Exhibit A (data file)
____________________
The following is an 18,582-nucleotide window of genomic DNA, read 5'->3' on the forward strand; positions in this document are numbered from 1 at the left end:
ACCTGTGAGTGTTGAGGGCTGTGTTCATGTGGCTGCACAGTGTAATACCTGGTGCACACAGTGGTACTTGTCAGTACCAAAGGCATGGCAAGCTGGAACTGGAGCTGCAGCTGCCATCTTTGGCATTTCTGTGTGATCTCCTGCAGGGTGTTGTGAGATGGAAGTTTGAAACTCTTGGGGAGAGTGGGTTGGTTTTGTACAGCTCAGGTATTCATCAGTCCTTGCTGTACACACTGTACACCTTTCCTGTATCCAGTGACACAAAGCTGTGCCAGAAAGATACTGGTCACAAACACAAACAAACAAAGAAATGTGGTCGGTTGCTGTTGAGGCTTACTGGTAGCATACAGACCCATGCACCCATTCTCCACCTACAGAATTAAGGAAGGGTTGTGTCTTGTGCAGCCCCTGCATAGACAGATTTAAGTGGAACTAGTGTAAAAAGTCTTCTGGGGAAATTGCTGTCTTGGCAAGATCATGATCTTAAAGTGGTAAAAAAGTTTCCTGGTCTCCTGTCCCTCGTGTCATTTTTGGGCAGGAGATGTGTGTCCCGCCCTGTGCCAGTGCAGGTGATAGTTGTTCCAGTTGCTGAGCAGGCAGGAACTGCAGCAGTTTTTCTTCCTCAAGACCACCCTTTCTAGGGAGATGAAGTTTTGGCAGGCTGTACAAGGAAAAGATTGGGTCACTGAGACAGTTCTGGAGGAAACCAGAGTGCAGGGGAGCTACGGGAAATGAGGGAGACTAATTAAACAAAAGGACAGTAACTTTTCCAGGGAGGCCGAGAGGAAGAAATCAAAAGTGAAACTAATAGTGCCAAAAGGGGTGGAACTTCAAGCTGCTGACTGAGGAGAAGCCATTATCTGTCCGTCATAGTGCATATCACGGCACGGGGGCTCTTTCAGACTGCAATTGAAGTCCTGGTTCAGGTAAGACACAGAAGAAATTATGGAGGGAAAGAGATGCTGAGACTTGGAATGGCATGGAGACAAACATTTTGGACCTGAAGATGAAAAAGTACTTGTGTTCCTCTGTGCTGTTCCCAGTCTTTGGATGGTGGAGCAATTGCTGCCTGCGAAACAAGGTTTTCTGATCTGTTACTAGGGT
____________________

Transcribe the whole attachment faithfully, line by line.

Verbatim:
The following is an 18,582-nucleotide window of genomic DNA, read 5'->3' on the forward strand; positions in this document are numbered from 1 at the left end:
ACCTGTGAGTGTTGAGGGCTGTGTTCATGTGGCTGCACAGTGTAATACCTGGTGCACACAGTGGTACTTGTCAGTACCAAAGGCATGGCAAGCTGGAACTGGAGCTGCAGCTGCCATCTTTGGCATTTCTGTGTGATCTCCTGCAGGGTGTTGTGAGATGGAAGTTTGAAACTCTTGGGGAGAGTGGGTTGGTTTTGTACAGCTCAGGTATTCATCAGTCCTTGCTGTACACACTGTACACCTTTCCTGTATCCAGTGACACAAAGCTGTGCCAGAAAGATACTGGTCACAAACACAAACAAACAAAGAAATGTGGTCGGTTGCTGTTGAGGCTTACTGGTAGCATACAGACCCATGCACCCATTCTCCACCTACAGAATTAAGGAAGGGTTGTGTCTTGTGCAGCCCCTGCATAGACAGATTTAAGTGGAACTAGTGTAAAAAGTCTTCTGGGGAAATTGCTGTCTTGGCAAGATCATGATCTTAAAGTGGTAAAAAAGTTTCCTGGTCTCCTGTCCCTCGTGTCATTTTTGGGCAGGAGATGTGTGTCCCGCCCTGTGCCAGTGCAGGTGATAGTTGTTCCAGTTGCTGAGCAGGCAGGAACTGCAGCAGTTTTTCTTCCTCAAGACCACCCTTTCTAGGGAGATGAAGTTTTGGCAGGCTGTACAAGGAAAAGATTGGGTCACTGAGACAGTTCTGGAGGAAACCAGAGTGCAGGGGAGCTACGGGAAATGAGGGAGACTAATTAAACAAAAGGACAGTAACTTTTCCAGGGAGGCCGAGAGGAAGAAATCAAAAGTGAAACTAATAGTGCCAAAAGGGGTGGAACTTCAAGCTGCTGACTGAGGAGAAGCCATTATCTGTCCGTCATAGTGCATATCACGGCACGGGGGCTCTTTCAGACTGCAATTGAAGTCCTGGTTCAGGTAAGACACAGAAGAAATTATGGAGGGAAAGAGATGCTGAGACTTGGAATGGCATGGAGACAAACATTTTGGACCTGAAGATGAAAAAGTACTTGTGTTCCTCTGTGCTGTTCCCAGTCTTTGGATGGTGGAGCAATTGCTGCCTGCGAAACAAGGTTTTCTGATCTGTTACTAGGGT